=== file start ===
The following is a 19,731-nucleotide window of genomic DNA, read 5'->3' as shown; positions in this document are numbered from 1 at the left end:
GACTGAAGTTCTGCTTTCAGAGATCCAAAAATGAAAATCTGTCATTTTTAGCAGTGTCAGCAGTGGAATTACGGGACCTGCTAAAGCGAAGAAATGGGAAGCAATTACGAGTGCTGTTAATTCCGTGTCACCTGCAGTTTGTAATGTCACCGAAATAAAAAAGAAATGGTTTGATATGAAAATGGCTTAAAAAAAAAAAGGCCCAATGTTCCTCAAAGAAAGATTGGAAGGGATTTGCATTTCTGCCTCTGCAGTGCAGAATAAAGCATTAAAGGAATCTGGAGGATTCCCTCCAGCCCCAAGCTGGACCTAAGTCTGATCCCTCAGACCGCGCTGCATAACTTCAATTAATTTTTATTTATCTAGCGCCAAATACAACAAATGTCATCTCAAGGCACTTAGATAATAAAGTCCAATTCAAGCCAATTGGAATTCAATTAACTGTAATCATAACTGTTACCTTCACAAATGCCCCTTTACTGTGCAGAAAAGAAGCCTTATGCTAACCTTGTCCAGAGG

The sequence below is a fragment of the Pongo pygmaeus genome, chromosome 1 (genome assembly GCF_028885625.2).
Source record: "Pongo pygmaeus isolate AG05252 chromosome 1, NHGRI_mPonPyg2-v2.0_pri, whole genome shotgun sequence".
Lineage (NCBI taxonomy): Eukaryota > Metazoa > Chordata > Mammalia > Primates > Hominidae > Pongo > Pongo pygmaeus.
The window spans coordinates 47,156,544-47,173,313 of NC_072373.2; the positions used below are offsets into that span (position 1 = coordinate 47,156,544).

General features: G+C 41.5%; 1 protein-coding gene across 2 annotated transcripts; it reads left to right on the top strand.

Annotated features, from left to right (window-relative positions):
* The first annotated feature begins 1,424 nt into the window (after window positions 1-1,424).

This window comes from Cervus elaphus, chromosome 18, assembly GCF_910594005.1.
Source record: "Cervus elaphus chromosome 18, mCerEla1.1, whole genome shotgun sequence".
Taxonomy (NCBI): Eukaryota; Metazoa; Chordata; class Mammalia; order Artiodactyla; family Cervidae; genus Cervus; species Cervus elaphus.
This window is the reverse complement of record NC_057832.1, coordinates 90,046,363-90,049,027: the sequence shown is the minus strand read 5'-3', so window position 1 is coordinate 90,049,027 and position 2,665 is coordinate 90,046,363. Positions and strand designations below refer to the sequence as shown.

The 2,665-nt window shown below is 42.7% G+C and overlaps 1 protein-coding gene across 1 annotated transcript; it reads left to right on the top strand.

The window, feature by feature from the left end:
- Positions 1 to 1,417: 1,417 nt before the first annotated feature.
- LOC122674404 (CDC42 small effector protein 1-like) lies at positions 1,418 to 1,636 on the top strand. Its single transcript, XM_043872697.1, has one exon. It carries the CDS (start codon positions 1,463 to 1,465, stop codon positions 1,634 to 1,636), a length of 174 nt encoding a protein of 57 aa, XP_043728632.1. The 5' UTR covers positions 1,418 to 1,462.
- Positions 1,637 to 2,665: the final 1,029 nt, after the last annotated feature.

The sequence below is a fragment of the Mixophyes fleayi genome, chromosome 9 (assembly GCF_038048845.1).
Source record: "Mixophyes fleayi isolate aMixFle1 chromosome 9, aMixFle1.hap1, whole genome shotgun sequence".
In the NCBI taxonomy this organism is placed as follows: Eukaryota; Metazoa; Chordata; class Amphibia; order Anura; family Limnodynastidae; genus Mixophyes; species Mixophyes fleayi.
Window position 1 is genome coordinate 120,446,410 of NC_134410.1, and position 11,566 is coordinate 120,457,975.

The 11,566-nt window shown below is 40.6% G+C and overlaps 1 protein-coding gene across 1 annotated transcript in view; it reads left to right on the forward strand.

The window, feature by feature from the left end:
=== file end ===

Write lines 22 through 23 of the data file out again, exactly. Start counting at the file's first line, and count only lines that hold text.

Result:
Window position 1 is genome coordinate 120,446,410 of NC_134410.1, and position 11,566 is coordinate 120,457,975.

The 11,566-nt window shown below is 40.6% G+C and overlaps 1 protein-coding gene across 1 annotated transcript in view; it reads left to right on the forward strand.